This study was a prospective observational multicenter study of postpartum glucose screening in 266 women at high risk for GDM in South Ostrobothnia, Finland. The risk of GDM was estimated during index pregnancy from Apr 2005 to May 2006. We analyzed data from Apr 2005 to Jan 2008 from Seinäjoki Central Hospital and four rural municipalities Kauhajoki, Lapua, Jalasjärvi, and Kurikka.
A database contained clinical, glycemic, and delivery data of all women from four municipalities in the study period. The inclusion criteria for this study were at least one of the follows: (1) BMI >25 kg/m2, (2) birth of child >4.5 kg, (3) age over 40 years, (4) family history of diabetes and (5) glucosuria. The risk factors for GDM were reasked in connection with the ppOGTT at the central hospital and in the neighboring municipalities. In the usual care municipalities the information of risk factors was extracted from the self reported questionnaire in the beginning of index pregnancy.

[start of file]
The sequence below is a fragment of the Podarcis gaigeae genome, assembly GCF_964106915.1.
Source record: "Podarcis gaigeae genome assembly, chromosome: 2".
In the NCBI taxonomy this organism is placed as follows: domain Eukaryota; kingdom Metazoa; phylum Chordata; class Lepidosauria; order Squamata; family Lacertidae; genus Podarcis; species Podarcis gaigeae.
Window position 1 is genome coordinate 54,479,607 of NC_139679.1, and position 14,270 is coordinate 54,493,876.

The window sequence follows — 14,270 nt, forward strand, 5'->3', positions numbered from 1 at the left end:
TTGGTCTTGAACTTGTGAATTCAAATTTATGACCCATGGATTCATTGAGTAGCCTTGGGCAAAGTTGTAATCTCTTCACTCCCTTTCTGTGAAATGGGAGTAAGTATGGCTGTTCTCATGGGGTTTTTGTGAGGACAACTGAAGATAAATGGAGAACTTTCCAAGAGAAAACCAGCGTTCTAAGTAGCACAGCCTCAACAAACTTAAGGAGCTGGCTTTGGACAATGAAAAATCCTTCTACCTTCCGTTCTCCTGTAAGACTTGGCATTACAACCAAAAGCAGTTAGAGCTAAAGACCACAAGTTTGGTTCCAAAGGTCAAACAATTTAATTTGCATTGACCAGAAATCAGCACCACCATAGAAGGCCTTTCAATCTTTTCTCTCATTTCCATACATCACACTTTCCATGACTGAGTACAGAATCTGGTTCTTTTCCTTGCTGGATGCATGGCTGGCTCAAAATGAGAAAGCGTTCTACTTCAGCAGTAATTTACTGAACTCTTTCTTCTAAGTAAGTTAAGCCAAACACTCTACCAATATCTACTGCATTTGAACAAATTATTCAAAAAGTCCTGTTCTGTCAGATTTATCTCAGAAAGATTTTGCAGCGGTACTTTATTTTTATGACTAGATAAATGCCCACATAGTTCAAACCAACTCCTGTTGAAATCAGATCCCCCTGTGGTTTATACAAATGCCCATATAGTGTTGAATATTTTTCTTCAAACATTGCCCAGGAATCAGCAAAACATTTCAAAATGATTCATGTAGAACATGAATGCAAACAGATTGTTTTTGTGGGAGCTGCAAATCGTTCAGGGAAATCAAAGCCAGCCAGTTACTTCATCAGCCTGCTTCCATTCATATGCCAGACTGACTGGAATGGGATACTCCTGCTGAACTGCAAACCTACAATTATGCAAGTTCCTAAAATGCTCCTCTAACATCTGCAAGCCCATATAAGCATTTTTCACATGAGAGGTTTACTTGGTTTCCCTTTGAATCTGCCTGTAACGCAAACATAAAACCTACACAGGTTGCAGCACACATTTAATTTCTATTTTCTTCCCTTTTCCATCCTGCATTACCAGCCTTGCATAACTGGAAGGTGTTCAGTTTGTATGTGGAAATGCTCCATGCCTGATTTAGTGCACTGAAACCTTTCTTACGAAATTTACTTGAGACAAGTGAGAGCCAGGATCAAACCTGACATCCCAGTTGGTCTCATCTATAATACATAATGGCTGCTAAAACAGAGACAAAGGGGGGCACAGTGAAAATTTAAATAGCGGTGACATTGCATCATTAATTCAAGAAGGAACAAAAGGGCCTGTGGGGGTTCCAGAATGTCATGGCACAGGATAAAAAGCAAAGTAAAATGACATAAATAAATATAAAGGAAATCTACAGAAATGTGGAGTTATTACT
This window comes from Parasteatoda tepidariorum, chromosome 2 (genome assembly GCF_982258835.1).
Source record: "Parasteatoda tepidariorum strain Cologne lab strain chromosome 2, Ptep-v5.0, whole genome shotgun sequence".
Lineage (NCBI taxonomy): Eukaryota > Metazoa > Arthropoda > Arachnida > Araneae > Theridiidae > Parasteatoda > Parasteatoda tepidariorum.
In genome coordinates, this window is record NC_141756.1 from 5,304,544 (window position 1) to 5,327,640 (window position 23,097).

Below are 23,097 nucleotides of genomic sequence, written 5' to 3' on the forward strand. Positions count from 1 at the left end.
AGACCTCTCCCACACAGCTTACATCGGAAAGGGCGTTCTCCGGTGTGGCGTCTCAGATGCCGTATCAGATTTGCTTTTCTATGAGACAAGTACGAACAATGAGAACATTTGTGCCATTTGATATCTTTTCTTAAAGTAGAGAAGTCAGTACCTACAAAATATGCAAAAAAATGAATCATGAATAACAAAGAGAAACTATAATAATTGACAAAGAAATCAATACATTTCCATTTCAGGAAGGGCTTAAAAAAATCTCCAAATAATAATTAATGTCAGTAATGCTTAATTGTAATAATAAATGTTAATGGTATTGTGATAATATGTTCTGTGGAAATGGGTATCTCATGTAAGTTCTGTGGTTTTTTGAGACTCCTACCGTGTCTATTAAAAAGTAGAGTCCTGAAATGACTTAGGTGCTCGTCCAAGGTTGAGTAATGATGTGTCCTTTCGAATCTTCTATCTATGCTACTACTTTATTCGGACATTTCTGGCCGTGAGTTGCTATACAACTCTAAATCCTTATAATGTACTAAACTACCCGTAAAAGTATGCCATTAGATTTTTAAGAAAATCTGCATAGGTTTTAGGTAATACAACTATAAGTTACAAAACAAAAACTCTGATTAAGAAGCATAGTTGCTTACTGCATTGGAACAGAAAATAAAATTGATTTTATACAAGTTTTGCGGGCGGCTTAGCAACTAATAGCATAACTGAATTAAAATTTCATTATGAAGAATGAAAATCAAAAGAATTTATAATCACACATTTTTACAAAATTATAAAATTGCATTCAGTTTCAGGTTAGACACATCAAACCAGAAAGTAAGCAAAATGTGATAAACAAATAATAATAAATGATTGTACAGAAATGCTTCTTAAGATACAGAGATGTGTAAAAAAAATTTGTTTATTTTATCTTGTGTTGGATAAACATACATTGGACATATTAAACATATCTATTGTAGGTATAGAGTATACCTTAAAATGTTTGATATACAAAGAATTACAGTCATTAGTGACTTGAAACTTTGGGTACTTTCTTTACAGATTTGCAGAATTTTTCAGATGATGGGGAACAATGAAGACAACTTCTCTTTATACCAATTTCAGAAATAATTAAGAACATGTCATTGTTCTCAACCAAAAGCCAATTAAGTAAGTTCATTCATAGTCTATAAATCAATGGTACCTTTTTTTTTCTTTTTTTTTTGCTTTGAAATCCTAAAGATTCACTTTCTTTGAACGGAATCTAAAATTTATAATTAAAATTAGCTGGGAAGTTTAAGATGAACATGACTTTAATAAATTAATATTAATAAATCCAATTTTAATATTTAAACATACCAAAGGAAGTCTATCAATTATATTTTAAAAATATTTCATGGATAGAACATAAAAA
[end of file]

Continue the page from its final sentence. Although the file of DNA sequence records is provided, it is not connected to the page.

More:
We included also our previous early pregnancy lifestyle intervention study group to the current examination. The protocol was approved by the ethics committee of South Ostrobothnia Hospital District in Seinäjoki, Finland. It was in accordance with Helsinki Declaration. All women participating in ppOGTT gave written informed consent.
2.1. Diabetes Care during Pregnancy
According to guidelines in Finland at the time of study, GDM testing was focused on women with risk factors. Diagnosis of glucose intolerance was established by 2-h 75-g OGTT performed between 24 and 28 weeks of gestation. In women with a high risk for diabetes, testing was done in early pregnancy. OGTT testing was also offered if women had polyhydramnion, macrosomia or glucosuria later during pregnancy . The GDM criteria were modified from the World Health Organization as a fasting plasma glucose ≥5.6 mmol/L or 2 h plasma glucose ≥7.8 mmol/L . From 1998 onward, the WHO classified any glucose levels above normal as indicative of gestational diabetes .
The health care nurses gave women counseling about healthy lifestyle in the beginning of pregnancy. The dietary and exercise advice were provided both verbally and writing. Women were advised to stop alcohol intake and smoking. The nurse in the health care centers had on average 13 appointments with the women during pregnancy.